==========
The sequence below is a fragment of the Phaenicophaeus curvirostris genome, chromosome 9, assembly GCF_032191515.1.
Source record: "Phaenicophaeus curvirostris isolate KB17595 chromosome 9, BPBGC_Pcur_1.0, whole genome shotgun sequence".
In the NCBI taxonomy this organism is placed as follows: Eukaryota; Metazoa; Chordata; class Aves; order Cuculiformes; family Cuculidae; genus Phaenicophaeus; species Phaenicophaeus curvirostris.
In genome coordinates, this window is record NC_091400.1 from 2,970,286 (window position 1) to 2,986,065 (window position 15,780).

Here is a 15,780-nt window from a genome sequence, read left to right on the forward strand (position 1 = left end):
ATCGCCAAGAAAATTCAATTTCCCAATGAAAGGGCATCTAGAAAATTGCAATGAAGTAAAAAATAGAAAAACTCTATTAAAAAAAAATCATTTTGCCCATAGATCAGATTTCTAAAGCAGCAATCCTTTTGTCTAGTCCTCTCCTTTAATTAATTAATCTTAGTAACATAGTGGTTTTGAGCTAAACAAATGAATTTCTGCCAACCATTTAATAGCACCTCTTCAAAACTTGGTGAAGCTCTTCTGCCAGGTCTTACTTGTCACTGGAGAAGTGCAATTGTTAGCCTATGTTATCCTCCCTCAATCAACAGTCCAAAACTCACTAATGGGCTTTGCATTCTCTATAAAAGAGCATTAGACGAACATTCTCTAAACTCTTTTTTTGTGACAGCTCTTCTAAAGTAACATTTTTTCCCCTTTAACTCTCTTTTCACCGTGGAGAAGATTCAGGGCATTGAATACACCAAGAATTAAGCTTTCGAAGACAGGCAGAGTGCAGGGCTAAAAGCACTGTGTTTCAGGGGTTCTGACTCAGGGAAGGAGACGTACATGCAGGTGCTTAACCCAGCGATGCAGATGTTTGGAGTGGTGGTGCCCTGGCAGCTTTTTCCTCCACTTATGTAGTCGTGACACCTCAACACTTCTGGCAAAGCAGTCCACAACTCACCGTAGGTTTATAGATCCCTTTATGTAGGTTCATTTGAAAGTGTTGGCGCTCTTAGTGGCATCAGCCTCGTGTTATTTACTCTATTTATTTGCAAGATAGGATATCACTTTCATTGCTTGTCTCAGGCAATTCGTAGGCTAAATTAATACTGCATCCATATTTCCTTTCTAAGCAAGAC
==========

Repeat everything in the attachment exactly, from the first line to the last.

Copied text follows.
The sequence below is a fragment of the Phaenicophaeus curvirostris genome, chromosome 9, assembly GCF_032191515.1.
Source record: "Phaenicophaeus curvirostris isolate KB17595 chromosome 9, BPBGC_Pcur_1.0, whole genome shotgun sequence".
In the NCBI taxonomy this organism is placed as follows: Eukaryota; Metazoa; Chordata; class Aves; order Cuculiformes; family Cuculidae; genus Phaenicophaeus; species Phaenicophaeus curvirostris.
In genome coordinates, this window is record NC_091400.1 from 2,970,286 (window position 1) to 2,986,065 (window position 15,780).

Here is a 15,780-nt window from a genome sequence, read left to right on the forward strand (position 1 = left end):
ATCGCCAAGAAAATTCAATTTCCCAATGAAAGGGCATCTAGAAAATTGCAATGAAGTAAAAAATAGAAAAACTCTATTAAAAAAAAATCATTTTGCCCATAGATCAGATTTCTAAAGCAGCAATCCTTTTGTCTAGTCCTCTCCTTTAATTAATTAATCTTAGTAACATAGTGGTTTTGAGCTAAACAAATGAATTTCTGCCAACCATTTAATAGCACCTCTTCAAAACTTGGTGAAGCTCTTCTGCCAGGTCTTACTTGTCACTGGAGAAGTGCAATTGTTAGCCTATGTTATCCTCCCTCAATCAACAGTCCAAAACTCACTAATGGGCTTTGCATTCTCTATAAAAGAGCATTAGACGAACATTCTCTAAACTCTTTTTTTGTGACAGCTCTTCTAAAGTAACATTTTTTCCCCTTTAACTCTCTTTTCACCGTGGAGAAGATTCAGGGCATTGAATACACCAAGAATTAAGCTTTCGAAGACAGGCAGAGTGCAGGGCTAAAAGCACTGTGTTTCAGGGGTTCTGACTCAGGGAAGGAGACGTACATGCAGGTGCTTAACCCAGCGATGCAGATGTTTGGAGTGGTGGTGCCCTGGCAGCTTTTTCCTCCACTTATGTAGTCGTGACACCTCAACACTTCTGGCAAAGCAGTCCACAACTCACCGTAGGTTTATAGATCCCTTTATGTAGGTTCATTTGAAAGTGTTGGCGCTCTTAGTGGCATCAGCCTCGTGTTATTTACTCTATTTATTTGCAAGATAGGATATCACTTTCATTGCTTGTCTCAGGCAATTCGTAGGCTAAATTAATACTGCATCCATATTTCCTTTCTAAGCAAGAC